Thursday, 28 March 2013

Taking a Pill for Portishead [5]

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There seems to be some confusion with road names in Portishead, particularly the road on which stands the Police HQ. A full investigation forms the content of tomorrow's blog. Technology rules yet again. Any errors in today's offering will be explained and/or corrected then.
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What's New Portis-Cat?
Bristol to Portishead services are now better than ever with the introduction of new services X2, X3 and 23 from 24 March 2013. The X2 and X3 will both now run half hourly during the daytime. This means there will now be 4 buses per hour between Portishead and Bristol. A new co-ordinated timetable also means there will be a bus every 15 minutes on the common sections of route.

Service 23 will operate on evenings and all day on Sundays. This new route will provide services to parts of Portishead that have previously not had a bus service at these times.

We'll also now be operating these services with modern buses from our fleet, and they'll be getting a makeover to give them a smart new look both inside and out. Inside the buses there will be free WiFi available plus a new refitted luxury interior with leather seats.

On the outside, the sleek express livery used on our X1 service from Bristol-Weston-super-Mare will be adapted and gradually introduced on to the X2/X3 buses.

For more on the X1, visit "Southern England Bus Scene" blog (here)

The X2 maintains the half-hourly frequency via Pill ...
... but no longer runs via Brampton Way ...
...merely stopping at the end of the road.
This leaves Brampton Way bereft of buses and therefore offers the residents a lengthy walk to the main road. Oddly, First Bus has not publicised this "benefit" of the changes!!
The X2 also serves Sheepway giving this little community four buses an hour instead of one!
The new X3 is similar to the former 357 in that it trundles round the Portishead docks estates.
Note also that both routes serve the Redcliff Bay loop in the same direction. This may give a very attractive "walk-up" type service for Portishead town centre and Bristol bound shoppers and commuters BUT; a passenger from Nore Road or West Hill to the Police HQ is faced with a change of bus. The previous 358 and 359 traversed a slightly different loop in opposite directions.

The evening and Sunday service is provided by an hourly route 23. Why 23? Well, it's an (X)2 outwards via Pill to Portishead and a sort-of (X)3 back via Portishead Docks but unlike the daytime X3 it does run via Pill.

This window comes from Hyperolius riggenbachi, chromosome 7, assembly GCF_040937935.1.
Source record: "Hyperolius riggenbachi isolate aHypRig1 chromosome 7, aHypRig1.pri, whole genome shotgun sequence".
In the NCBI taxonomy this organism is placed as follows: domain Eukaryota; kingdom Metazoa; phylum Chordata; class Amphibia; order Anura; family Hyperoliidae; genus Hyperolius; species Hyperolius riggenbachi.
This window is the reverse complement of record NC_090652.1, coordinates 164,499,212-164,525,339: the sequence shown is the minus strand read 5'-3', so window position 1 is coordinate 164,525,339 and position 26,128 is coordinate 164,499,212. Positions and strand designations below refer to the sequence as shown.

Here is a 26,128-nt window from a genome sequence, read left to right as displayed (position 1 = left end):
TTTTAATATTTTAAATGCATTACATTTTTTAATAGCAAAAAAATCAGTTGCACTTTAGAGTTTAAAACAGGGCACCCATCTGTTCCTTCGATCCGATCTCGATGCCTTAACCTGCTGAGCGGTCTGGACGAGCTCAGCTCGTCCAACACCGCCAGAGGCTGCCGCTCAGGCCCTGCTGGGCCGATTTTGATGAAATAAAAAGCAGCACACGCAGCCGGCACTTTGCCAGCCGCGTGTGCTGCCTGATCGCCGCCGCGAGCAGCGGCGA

So, some good news and some bad. Pity First Bus couldn't get their own map right, though.
The X3 beside High Street should be an X2 and there's something very wrong with Combe Road and the loop. Whoops! Either fbb had misunderstood the route (derived from the ever reliable Traveline bus stops list?) or First's cartographic contractors couldn't understand it.

Nevertheless, whatever First's motives for the improvement, it is, absolutely, a better service for most Portisheaders and deserves to succeed for that reason alone. More improvements coming from First? As they say, apparently, "Bring it on!"

 Next Bus Blog : Friday 29th March 
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It was never a ceremony, rite or "service", but for about 1200 years it served as a graphic and meaningful reminder of God's goodness in releasing the nation from the pain of slavery, then guiding His people to a better life.
Following the ancient tradition, Jesus and his gang met for their Passover meal after the sun had set on the Thursday of Holy Week. It was now Friday (Jewish days started at sunset, not midnight), and the appointed day to remember their historic release from captivity a millenium earlier; and their subsequent journey to the Promised Land, the land which became their nation. They remembered the spotless lamb sacrificed and eaten; they remembered its blood smeared on their doorposts and they remembered how "The Angel of Death" had spared their ancestors.

Then Jesus made it different.

While they were eating, Jesus took a piece of bread, gave a prayer of thanks, broke it, and gave it to his disciples. “Take it,” he said, “this is my body.” Then he took a cup, gave thanks to God, and handed it to them; and they all drank from it. Jesus said, “This is my blood which is poured out for many, my blood which seals God's covenant. I tell you, I will never again drink this wine until the day I drink the new wine in the Kingdom of God.”
Forget the great artworks of old with a line of colourfully clothed bods, embarrassingly occupying just one side of a long table only! This was a group of close friends having a farewell meal. The symbols of the First Passover became the symbols of Christ's imminent death. The shed blood (echoed by the wine) and the broken body (the shared bread)  would, in a new way, release a new generation from sin's slavery and lead them to a new and eternal Promised Land.

It is one of the most powerful images of Holy Week; and illustrates an equally powerful and life-changing truth.
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